How Libraries Help Build a Safer Internet
07 February 2017
Libraries have always been about giving people access to the knowledge they need to take on the world. Through promoting literacy, innovation and creativity, they empower users to discover new perspectives for themselves, find better jobs, and generate new ideas. These are the foundations of a strong society.
The Internet offers the opportunity to access more information, faster, than ever before. The opportunities are immense, and with more and more people online (although far from al!), they can be shared.
However, alongside the opportunities there are also perceived threats: cybercrime (as well as more traditional crime), hate speech, and fears about privacy amongst others.
Concern about these may turn many off the internet, or at least ensure they stay only on certain sites or platforms. In many countries, governments use these as an excuse to take decisions on behalf of their citizens through censorship or Internet shut-downs.
While both responses may make the problems go away in the short term, they are not a sustainable solution. In line with the IFLA Internet Manifesto, libraries around the world are working to give people the knowledge, skills and confidence to be empowered, responsible Internet users. This makes a vital contribution to a richer, more effective, more participatory web.
To mark Safer Internet Day 2017, here are just some examples of what libraries are doing:
UK: The Society of Chief Librarians has proposed five steps which libraries can take to help children stay safe online, including awareness raising, group activities, and ensuring that children are able to report things that make them feel uncomfortable.
Wales: Coleg Sir Gâr has set up bilingual displays, developed a ‘stay safe online’ helpsheet as well as a resources handout promoting relevant materials, and will be offering users the chance to test the strength of their passwords using an iPad.
Wales: Torfaen Libraries run weekly 'IT Drop-in Sessions' where users can do everything from learn how to work their tablets to discovering the possibilities of the Internet. They help new users understand the Internet, how it works, and how to protect themselves, working from stronger passwords to spotting suspicious e-mails and safe online banking.
Australia: Queensland University of Technology library has created an interactive social media skills online tool – ‘Create a Better Online You’ – and resources under a Creative Commons Licence. This is aimed at young adults (although works for all adults), whereas many other tools focus on children. In Tasmania, the Office of the Children's eSafety Commission has been training librarians in how to help young boost their skills and confidence, ahead of a nationwide roll-out.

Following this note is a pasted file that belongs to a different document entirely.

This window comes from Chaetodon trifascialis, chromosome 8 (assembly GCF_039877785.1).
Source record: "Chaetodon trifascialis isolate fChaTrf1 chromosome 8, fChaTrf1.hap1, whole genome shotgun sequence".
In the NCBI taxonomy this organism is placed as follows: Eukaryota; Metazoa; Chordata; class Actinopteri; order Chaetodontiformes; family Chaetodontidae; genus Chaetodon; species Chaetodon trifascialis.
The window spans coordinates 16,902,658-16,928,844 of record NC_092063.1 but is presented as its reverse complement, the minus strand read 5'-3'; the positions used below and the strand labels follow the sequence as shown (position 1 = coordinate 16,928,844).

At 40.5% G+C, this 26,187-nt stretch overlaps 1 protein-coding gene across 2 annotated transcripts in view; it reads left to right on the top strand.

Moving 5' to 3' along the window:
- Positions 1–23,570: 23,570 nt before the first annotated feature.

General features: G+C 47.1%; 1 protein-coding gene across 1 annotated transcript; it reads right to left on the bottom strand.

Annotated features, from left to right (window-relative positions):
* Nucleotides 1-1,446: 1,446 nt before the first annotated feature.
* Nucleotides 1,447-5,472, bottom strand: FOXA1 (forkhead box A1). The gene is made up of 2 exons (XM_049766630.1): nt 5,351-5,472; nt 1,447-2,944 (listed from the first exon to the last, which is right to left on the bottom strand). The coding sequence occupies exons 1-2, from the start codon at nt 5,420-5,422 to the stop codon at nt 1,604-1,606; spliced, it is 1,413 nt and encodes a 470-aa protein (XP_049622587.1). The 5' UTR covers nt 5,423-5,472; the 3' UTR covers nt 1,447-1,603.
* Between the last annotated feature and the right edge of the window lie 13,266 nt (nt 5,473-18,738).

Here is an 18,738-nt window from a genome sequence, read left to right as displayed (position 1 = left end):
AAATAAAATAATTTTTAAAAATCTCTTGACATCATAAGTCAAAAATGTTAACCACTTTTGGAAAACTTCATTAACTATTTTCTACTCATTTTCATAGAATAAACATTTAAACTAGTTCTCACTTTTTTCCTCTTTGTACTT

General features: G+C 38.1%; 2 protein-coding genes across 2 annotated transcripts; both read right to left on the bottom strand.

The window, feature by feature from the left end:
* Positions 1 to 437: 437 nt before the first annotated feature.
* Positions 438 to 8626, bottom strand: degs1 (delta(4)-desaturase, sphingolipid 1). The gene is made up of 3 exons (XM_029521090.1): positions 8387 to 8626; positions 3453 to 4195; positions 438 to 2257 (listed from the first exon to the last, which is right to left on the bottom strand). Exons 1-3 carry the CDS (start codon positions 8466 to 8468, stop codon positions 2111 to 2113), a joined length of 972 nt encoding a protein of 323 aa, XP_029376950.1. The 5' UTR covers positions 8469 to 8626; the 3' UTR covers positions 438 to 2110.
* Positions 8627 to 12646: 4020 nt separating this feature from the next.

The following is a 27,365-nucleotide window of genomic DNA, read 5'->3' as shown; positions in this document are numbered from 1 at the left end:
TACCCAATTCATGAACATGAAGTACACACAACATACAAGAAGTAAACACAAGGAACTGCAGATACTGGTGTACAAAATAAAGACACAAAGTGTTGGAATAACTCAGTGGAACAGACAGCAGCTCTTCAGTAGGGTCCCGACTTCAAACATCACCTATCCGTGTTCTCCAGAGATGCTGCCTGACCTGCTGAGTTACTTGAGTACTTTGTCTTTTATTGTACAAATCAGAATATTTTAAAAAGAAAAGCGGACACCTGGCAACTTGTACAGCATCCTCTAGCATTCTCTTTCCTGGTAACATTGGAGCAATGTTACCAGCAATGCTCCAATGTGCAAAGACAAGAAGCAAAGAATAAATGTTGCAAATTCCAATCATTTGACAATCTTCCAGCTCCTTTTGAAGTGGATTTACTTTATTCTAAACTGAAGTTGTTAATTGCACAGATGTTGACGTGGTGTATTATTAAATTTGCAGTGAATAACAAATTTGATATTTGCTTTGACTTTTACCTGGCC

Germany: Stuttgart Public Libraries have organised a week of action, with a series of events, from cryptoparties to coding sessions and interactive workshops on staying safe online.
Latvia: there is a map of all the institutions – schools and libraries – participating in Safer Internet Day. Activities range from storytelling hours and discussions to board and virtual games and creative labs.
United States: New York Public Library has a set of Intenet Safety Tips for children and teenagers.
The Netherlands: libraries are using an e-learning package on online privacy to understand how best to advice users on keeping their data safe online.
Brazil: The Professora Etelvina Lima Library, located in the Federal University Minas Gerais, offers courses and training to help users conduct internet searches autonomously and securely.
Ukraine: On 7 February, the Busk Ivan Kotlyarevsky Central Rayon Library (Lviv oblast) raised awareness among its users about safe internet use, including guidelines for educators and students. The Zhytomyr Regional Library for Children (Ukraine) also joined the Safer Internet Day. Children of junior classes had interactive information sessions "Best Sites for Children “and "History and Etiquette of E-mail"; A virtual lesson "Netiquette – Etiquette of Computer Networks" was conducted for senior students (http://childlibr.org.ua/7-lyutogo-v-sviti-vidznachavsya…/). Lviv Central Children's Library offered a lesson on internet safety for children and parents, usinga selection of commercials on the topic of internet security. They also talked about how to identify dangerous sites, and how to becoming a victim of deception, as well as developing a methodology for network security with a list of recommended safe web sites.
In addition, Ivano-Frankivsk, Kharkiv oblast libraries, the National Library for Children of Ukraine, Mariupol City Library (Donetsk oblast) and others have Code Clubs where children and teenagers have weekly coding sessions and interactive lessons on staying safe online. The Center for Continuing Information and Library Education in Kyiv, the State Library for Youth and other libraries also provide training on safe Internet use for librarians, and Ukrainian libraries work with NGOs and other partners to achieve the goals of Safer Internet Day.
Other organisations, such as EDRi also have useful resources.
If you have further examples to share, please contact us!